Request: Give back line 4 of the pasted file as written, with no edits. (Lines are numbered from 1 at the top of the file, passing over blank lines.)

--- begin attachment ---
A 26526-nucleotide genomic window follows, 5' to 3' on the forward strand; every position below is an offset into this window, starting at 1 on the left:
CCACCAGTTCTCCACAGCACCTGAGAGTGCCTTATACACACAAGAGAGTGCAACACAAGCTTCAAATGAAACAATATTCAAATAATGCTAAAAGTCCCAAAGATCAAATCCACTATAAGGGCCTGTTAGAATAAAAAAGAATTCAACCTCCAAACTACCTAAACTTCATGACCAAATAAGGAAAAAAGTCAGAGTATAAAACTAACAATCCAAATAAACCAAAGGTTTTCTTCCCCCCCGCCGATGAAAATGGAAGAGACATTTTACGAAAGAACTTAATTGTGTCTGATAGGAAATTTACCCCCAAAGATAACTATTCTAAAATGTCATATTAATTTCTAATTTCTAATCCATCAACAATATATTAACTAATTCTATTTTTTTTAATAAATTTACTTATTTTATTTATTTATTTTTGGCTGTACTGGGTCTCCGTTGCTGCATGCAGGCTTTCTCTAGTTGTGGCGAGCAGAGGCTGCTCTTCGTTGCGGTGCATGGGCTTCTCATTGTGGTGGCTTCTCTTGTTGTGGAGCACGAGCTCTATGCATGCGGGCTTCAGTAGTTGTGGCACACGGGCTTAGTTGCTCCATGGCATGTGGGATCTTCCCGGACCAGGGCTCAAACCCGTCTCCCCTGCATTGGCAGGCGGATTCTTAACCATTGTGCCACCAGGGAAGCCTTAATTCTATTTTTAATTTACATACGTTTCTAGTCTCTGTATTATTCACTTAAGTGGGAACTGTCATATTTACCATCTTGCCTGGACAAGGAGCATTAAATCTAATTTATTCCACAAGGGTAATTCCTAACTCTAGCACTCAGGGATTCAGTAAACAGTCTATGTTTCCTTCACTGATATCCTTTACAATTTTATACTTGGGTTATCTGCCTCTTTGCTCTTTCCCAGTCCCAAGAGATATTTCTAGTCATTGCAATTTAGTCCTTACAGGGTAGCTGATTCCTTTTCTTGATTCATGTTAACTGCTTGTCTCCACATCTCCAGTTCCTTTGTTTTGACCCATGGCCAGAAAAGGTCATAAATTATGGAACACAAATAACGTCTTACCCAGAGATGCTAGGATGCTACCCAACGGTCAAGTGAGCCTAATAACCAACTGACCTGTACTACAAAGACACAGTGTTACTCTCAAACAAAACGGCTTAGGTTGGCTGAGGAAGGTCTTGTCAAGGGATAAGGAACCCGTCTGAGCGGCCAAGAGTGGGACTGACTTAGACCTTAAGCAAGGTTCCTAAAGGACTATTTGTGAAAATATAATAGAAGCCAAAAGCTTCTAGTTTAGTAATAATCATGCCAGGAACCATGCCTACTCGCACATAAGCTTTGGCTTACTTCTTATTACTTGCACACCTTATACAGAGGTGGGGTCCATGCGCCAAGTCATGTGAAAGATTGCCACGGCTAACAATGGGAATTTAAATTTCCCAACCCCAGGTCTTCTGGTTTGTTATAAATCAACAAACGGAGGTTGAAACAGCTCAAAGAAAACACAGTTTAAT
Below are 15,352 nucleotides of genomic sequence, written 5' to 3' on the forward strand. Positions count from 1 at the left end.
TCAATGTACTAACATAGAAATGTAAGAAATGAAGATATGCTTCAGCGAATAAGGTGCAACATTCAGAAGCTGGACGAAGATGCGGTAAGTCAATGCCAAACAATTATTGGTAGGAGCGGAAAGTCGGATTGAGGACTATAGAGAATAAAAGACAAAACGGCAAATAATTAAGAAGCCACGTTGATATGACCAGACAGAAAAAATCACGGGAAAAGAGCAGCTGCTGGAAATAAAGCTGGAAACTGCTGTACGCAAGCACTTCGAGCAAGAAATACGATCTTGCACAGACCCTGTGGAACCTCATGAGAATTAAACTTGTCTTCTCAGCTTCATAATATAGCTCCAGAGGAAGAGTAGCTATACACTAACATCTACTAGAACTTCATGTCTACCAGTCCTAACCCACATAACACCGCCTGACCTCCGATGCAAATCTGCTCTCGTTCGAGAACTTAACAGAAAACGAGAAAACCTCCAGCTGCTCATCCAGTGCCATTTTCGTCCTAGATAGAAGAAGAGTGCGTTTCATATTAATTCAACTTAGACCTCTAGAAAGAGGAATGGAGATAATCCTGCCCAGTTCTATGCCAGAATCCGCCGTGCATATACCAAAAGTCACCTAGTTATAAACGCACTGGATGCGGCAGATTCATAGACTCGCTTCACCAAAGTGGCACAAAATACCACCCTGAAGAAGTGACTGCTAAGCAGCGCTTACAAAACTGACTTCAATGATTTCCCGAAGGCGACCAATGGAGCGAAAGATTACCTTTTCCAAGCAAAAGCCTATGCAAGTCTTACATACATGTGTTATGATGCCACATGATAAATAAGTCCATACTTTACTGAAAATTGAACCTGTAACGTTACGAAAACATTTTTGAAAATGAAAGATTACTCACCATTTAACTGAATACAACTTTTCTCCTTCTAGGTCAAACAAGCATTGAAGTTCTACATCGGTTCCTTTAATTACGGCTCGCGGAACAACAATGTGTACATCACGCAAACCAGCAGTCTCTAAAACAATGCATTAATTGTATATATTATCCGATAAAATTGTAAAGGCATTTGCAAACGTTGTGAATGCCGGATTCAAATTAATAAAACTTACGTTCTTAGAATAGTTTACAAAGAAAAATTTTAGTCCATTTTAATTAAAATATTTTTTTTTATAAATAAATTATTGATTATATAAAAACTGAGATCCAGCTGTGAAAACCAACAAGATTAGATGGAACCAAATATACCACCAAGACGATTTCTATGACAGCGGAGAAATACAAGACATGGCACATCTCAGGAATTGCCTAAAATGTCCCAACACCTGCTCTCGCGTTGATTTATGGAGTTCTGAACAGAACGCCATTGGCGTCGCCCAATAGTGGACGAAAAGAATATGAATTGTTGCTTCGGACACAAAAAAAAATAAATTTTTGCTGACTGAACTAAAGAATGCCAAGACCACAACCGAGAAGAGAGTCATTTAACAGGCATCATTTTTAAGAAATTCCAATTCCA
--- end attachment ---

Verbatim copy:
TCAATGTACTAACATAGAAATGTAAGAAATGAAGATATGCTTCAGCGAATAAGGTGCAACATTCAGAAGCTGGACGAAGATGCGGTAAGTCAATGCCAAACAATTATTGGTAGGAGCGGAAAGTCGGATTGAGGACTATAGAGAATAAAAGACAAAACGGCAAATAATTAAGAAGCCACGTTGATATGACCAGACAGAAAAAATCACGGGAAAAGAGCAGCTGCTGGAAATAAAGCTGGAAACTGCTGTACGCAAGCACTTCGAGCAAGAAATACGATCTTGCACAGACCCTGTGGAACCTCATGAGAATTAAACTTGTCTTCTCAGCTTCATAATATAGCTCCAGAGGAAGAGTAGCTATACACTAACATCTACTAGAACTTCATGTCTACCAGTCCTAACCCACATAACACCGCCTGACCTCCGATGCAAATCTGCTCTCGTTCGAGAACTTAACAGAAAACGAGAAAACCTCCAGCTGCTCATCCAGTGCCATTTTCGTCCTAGATAGAAGAAGAGTGCGTTTCATATTAATTCAACTTAGACCTCTAGAAAGAGGAATGGAGATAATCCTGCCCAGTTCTATGCCAGAATCCGCCGTGCATATACCAAAAGTCACCTAGTTATAAACGCACTGGATGCGGCAGATTCATAGACTCGCTTCACCAAAGTGGCACAAAATACCACCCTGAAGAAGTGACTGCTAAGCAGCGCTTACAAAACTGACTTCAATGATTTCCCGAAGGCGACCAATGGAGCGAAAGATTACCTTTTCCAAGCAAAAGCCTATGCAAGTCTTACATACATGTGTTATGATGCCACATGATAAATAAGTCCATACTTTACTGAAAATTGAACCTGTAACGTTACGAAAACATTTTTGAAAATGAAAGATTACTCACCATTTAACTGAATACAACTTTTCTCCTTCTAGGTCAAACAAGCATTGAAGTTCTACATCGGTTCCTTTAATTACGGCTCGCGGAACAACAATGTGTACATCACGCAAACCAGCAGTCTCTAAAACAATGCATTAATTGTATATATTATCCGATAAAATTGTAAAGGCATTTGCAAACGTTGTGAATGCCGGATTCAAATTAATAAAACTTACGTTCTTAGAATAGTTTACAAAGAAAAATTTTAGTCCATTTTAATTAAAATATTTTTTTTTATAAATAAATTATTGATTATATAAAAACTGAGATCCAGCTGTGAAAACCAACAAGATTAGATGGAACCAAATATACCACCAAGACGATTTCTATGACAGCGGAGAAATACAAGACATGGCACATCTCAGGAATTGCCTAAAATGTCCCAACACCTGCTCTCGCGTTGATTTATGGAGTTCTGAACAGAACGCCATTGGCGTCGCCCAATAGTGGACGAAAAGAATATGAATTGTTGCTTCGGACACAAAAAAAAATAAATTTTTGCTGACTGAACTAAAGAATGCCAAGACCACAACCGAGAAGAGAGTCATTTAACAGGCATCATTTTTAAGAAATTCCAATTCCA